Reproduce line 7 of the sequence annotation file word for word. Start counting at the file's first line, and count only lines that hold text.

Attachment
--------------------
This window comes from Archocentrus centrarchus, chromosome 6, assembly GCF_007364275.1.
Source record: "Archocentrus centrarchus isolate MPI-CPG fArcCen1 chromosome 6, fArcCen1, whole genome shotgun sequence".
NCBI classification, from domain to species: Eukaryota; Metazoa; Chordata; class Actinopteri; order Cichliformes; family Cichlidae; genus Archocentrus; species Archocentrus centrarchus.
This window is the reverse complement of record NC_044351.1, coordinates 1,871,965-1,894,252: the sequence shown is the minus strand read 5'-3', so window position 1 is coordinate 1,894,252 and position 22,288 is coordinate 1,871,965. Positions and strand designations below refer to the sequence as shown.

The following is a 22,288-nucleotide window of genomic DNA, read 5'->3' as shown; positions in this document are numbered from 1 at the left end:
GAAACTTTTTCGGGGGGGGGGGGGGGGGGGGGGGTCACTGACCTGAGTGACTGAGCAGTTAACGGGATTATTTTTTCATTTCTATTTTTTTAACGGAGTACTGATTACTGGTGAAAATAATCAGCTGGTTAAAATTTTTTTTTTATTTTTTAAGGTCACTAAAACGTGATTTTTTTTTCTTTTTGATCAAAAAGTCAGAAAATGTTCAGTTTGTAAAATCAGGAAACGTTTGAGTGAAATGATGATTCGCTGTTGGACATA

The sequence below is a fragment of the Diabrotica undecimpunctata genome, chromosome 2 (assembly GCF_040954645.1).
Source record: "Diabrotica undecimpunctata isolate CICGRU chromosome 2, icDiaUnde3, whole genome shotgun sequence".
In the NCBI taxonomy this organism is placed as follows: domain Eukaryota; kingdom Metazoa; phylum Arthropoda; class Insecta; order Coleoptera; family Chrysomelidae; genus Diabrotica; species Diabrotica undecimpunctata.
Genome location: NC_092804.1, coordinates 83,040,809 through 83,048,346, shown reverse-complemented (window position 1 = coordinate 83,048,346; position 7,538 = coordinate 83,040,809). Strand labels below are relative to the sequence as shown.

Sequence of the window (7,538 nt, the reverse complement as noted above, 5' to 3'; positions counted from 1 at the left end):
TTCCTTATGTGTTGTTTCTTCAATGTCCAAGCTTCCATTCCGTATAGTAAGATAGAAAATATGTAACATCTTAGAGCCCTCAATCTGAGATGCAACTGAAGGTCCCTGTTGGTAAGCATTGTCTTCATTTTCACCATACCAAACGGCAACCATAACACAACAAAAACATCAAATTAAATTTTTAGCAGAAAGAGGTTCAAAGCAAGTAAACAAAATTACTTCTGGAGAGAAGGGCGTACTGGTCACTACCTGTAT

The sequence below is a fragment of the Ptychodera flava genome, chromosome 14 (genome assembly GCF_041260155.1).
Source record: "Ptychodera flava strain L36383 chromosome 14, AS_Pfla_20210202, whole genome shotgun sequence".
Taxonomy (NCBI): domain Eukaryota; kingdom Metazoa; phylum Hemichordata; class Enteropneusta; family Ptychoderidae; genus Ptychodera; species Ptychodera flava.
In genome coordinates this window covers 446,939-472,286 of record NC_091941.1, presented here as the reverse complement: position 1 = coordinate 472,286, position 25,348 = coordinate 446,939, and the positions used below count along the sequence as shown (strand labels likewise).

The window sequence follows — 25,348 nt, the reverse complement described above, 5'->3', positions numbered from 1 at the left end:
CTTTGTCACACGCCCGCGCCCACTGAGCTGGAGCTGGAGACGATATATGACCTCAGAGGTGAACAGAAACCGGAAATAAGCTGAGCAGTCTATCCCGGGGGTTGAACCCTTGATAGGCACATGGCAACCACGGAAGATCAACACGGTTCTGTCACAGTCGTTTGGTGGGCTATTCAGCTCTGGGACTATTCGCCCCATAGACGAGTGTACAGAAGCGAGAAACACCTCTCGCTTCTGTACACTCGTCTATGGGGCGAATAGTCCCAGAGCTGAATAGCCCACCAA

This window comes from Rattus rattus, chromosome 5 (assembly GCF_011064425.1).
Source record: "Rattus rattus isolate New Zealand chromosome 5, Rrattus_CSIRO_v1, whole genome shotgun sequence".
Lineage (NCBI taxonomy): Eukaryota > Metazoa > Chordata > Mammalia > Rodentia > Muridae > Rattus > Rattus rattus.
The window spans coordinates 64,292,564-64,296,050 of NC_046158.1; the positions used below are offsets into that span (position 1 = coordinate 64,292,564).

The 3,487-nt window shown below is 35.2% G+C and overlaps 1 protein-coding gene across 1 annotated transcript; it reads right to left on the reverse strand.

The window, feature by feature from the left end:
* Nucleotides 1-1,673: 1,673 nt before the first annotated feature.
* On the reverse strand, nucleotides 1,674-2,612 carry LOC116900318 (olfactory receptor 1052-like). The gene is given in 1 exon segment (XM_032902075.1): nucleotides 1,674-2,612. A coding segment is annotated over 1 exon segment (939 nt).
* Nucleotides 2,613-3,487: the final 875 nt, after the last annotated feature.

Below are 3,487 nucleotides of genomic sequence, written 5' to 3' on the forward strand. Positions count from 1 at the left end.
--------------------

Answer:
The sequence below is a fragment of the Diabrotica undecimpunctata genome, chromosome 2 (assembly GCF_040954645.1).